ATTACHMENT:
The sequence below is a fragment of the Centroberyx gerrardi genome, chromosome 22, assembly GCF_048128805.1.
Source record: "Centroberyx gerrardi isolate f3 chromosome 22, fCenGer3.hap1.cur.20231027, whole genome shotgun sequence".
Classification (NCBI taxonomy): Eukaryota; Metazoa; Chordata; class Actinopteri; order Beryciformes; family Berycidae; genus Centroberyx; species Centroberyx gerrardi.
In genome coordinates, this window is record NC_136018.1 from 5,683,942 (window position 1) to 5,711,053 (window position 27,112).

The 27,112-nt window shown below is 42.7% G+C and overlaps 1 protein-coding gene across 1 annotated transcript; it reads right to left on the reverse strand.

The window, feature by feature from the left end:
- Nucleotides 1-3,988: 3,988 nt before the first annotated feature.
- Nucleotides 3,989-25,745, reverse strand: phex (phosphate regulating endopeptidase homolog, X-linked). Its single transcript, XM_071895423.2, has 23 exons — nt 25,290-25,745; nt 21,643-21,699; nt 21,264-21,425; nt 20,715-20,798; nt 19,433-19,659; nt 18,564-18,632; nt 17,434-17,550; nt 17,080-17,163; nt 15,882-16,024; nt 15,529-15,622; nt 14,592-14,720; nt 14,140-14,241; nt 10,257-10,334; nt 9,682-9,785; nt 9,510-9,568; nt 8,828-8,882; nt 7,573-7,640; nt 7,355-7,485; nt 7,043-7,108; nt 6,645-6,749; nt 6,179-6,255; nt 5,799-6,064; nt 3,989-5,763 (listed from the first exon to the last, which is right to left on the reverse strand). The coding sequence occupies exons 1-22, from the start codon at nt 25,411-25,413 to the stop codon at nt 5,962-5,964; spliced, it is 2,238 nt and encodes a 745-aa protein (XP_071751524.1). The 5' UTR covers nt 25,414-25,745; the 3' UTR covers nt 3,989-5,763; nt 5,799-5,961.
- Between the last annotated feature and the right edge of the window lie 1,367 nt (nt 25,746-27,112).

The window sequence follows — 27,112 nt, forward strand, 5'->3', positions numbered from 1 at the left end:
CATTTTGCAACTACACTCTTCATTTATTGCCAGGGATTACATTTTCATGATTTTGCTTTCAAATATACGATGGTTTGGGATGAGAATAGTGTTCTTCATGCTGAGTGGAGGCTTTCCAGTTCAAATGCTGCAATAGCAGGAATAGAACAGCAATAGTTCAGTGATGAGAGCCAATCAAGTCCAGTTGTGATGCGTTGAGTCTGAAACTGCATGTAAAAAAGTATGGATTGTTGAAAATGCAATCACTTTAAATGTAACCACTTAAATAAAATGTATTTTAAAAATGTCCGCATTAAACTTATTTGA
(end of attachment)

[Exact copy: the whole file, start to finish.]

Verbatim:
The sequence below is a fragment of the Centroberyx gerrardi genome, chromosome 22, assembly GCF_048128805.1.
Source record: "Centroberyx gerrardi isolate f3 chromosome 22, fCenGer3.hap1.cur.20231027, whole genome shotgun sequence".
Classification (NCBI taxonomy): Eukaryota; Metazoa; Chordata; class Actinopteri; order Beryciformes; family Berycidae; genus Centroberyx; species Centroberyx gerrardi.
In genome coordinates, this window is record NC_136018.1 from 5,683,942 (window position 1) to 5,711,053 (window position 27,112).

The 27,112-nt window shown below is 42.7% G+C and overlaps 1 protein-coding gene across 1 annotated transcript; it reads right to left on the reverse strand.

The window, feature by feature from the left end:
- Nucleotides 1-3,988: 3,988 nt before the first annotated feature.
- Nucleotides 3,989-25,745, reverse strand: phex (phosphate regulating endopeptidase homolog, X-linked). Its single transcript, XM_071895423.2, has 23 exons — nt 25,290-25,745; nt 21,643-21,699; nt 21,264-21,425; nt 20,715-20,798; nt 19,433-19,659; nt 18,564-18,632; nt 17,434-17,550; nt 17,080-17,163; nt 15,882-16,024; nt 15,529-15,622; nt 14,592-14,720; nt 14,140-14,241; nt 10,257-10,334; nt 9,682-9,785; nt 9,510-9,568; nt 8,828-8,882; nt 7,573-7,640; nt 7,355-7,485; nt 7,043-7,108; nt 6,645-6,749; nt 6,179-6,255; nt 5,799-6,064; nt 3,989-5,763 (listed from the first exon to the last, which is right to left on the reverse strand). The coding sequence occupies exons 1-22, from the start codon at nt 25,411-25,413 to the stop codon at nt 5,962-5,964; spliced, it is 2,238 nt and encodes a 745-aa protein (XP_071751524.1). The 5' UTR covers nt 25,414-25,745; the 3' UTR covers nt 3,989-5,763; nt 5,799-5,961.
- Between the last annotated feature and the right edge of the window lie 1,367 nt (nt 25,746-27,112).

The window sequence follows — 27,112 nt, forward strand, 5'->3', positions numbered from 1 at the left end:
CATTTTGCAACTACACTCTTCATTTATTGCCAGGGATTACATTTTCATGATTTTGCTTTCAAATATACGATGGTTTGGGATGAGAATAGTGTTCTTCATGCTGAGTGGAGGCTTTCCAGTTCAAATGCTGCAATAGCAGGAATAGAACAGCAATAGTTCAGTGATGAGAGCCAATCAAGTCCAGTTGTGATGCGTTGAGTCTGAAACTGCATGTAAAAAAGTATGGATTGTTGAAAATGCAATCACTTTAAATGTAACCACTTAAATAAAATGTATTTTAAAAATGTCCGCATTAAACTTATTTGA